Looking even further afield, quantum simulation might lead to breakthroughs in climate technologies, like new catalysts to make CO2 conversion more efficient and selective, or better battery and solar power technologies. According to a McKinsey study, quantum computing could help “abate carbon on the order of 7 gigatons a year of additional CO2 impact by 2035, with the potential to bring the world in line with the 1.5°C target.”

Number 4: The world is already preparing for quantum’s impact on data privacy.

Among the biggest concerns about quantum computing is fault-tolerant quantum computers being able to crack certain protocols that have traditionally been used to protect our data. This includes the encryption, hashing and public key algorithms we use today, such as RSA encryption. If this happens, your currently secure data transmissions would no longer be secure.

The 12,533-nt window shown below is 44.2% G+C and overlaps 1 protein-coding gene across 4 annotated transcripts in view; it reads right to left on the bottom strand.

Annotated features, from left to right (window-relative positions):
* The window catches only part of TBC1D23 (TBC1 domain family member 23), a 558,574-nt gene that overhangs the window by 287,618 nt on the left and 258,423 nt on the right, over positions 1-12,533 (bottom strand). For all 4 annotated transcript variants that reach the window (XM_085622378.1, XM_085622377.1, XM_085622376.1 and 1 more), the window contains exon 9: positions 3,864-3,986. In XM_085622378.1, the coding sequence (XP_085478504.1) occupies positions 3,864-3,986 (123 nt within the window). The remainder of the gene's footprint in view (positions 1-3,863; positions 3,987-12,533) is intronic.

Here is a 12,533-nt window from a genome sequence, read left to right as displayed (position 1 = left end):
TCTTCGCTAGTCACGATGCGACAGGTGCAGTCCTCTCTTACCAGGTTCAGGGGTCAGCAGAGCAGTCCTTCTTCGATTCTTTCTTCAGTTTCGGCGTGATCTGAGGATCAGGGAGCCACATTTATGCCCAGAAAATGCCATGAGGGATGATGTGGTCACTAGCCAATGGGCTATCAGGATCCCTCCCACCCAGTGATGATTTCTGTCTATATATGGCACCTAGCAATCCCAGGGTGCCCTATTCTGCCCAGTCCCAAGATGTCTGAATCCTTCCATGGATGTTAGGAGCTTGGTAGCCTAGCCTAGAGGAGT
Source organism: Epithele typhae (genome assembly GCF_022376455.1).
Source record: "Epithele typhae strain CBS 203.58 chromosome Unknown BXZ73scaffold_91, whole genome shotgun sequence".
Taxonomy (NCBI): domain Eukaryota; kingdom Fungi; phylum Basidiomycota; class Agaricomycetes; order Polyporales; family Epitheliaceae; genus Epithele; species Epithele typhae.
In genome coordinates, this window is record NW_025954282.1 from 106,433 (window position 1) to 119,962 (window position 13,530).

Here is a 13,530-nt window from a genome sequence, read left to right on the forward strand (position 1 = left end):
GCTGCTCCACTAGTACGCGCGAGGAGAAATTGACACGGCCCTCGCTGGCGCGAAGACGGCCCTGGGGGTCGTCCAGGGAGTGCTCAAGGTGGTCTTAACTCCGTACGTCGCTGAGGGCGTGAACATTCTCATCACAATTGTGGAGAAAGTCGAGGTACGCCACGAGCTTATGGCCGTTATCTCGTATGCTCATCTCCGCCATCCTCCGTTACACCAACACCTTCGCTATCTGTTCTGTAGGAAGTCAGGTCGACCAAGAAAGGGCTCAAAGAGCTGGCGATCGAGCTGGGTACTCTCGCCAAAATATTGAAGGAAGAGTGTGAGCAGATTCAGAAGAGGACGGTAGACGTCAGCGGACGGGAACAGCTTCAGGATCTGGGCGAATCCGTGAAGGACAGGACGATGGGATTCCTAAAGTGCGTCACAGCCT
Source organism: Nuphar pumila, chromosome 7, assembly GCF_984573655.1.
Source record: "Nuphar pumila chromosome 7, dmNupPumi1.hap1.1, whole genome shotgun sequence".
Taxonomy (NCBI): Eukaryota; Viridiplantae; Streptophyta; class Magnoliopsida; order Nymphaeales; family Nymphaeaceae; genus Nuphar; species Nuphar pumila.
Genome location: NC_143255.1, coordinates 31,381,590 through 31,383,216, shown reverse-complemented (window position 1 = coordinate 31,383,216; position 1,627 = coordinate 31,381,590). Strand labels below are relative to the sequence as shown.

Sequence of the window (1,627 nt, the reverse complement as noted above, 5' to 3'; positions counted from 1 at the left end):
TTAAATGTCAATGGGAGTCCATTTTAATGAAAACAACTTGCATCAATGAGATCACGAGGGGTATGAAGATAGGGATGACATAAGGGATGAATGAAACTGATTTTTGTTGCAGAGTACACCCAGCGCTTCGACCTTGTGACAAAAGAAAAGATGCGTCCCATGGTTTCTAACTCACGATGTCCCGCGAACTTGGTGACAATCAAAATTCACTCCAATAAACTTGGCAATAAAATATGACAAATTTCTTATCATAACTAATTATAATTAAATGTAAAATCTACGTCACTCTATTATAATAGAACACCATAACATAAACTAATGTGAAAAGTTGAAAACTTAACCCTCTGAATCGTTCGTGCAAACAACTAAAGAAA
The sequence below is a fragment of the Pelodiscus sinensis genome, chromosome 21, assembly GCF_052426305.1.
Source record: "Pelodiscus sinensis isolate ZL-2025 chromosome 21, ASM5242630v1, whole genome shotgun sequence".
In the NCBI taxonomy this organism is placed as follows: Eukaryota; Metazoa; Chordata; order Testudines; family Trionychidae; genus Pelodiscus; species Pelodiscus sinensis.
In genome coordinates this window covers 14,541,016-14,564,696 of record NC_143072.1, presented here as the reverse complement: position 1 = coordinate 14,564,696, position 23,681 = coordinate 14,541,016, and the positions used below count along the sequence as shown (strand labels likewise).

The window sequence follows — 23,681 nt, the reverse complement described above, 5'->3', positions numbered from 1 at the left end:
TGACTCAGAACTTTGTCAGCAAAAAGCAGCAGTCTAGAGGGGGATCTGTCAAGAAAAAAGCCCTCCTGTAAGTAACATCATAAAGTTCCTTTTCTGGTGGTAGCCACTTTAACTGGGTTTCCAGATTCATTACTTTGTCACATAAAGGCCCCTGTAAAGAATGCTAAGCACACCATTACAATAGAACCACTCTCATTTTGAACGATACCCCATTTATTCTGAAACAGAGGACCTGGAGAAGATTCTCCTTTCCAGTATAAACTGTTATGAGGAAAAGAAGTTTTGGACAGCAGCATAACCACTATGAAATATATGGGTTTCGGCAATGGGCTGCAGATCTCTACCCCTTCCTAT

To prevent this, a lot of research is going into both staying ahead of quantum decryption as well as developing quantum cryptographic protocols that utilize quantum computing principles to secure information. The National Institute of Standards and Technology is amid releasing quantum-safe protocols. Switching computers to these new cryptographic protocols will require more people in the field and more expertise, which circles back to why the field will need more talent.

Number 5: You can program a real quantum computer — in minutes!

Seriously! You ended up on the Qiskit Blog — the blog of a community devoted to learning how to program these devices.

Qiskit is an open source python framework that hundreds of thousands of users around the world use to run billions of quantum circuits in a typical day. By learning Qiskit, you’ll be able to program quantum hardware from IBM, AQT, IonQ, and more, explore how these hardware architectures differ, and implement quantum algorithms on real hardware.

Just keep in mind these computers don’t have error correction yet, so don’t expect to, say, solve climate change tomorrow. But by getting started today, you’ll also be able to familiarize yourself with this hardware once the time comes that companies are using it to solve their problems.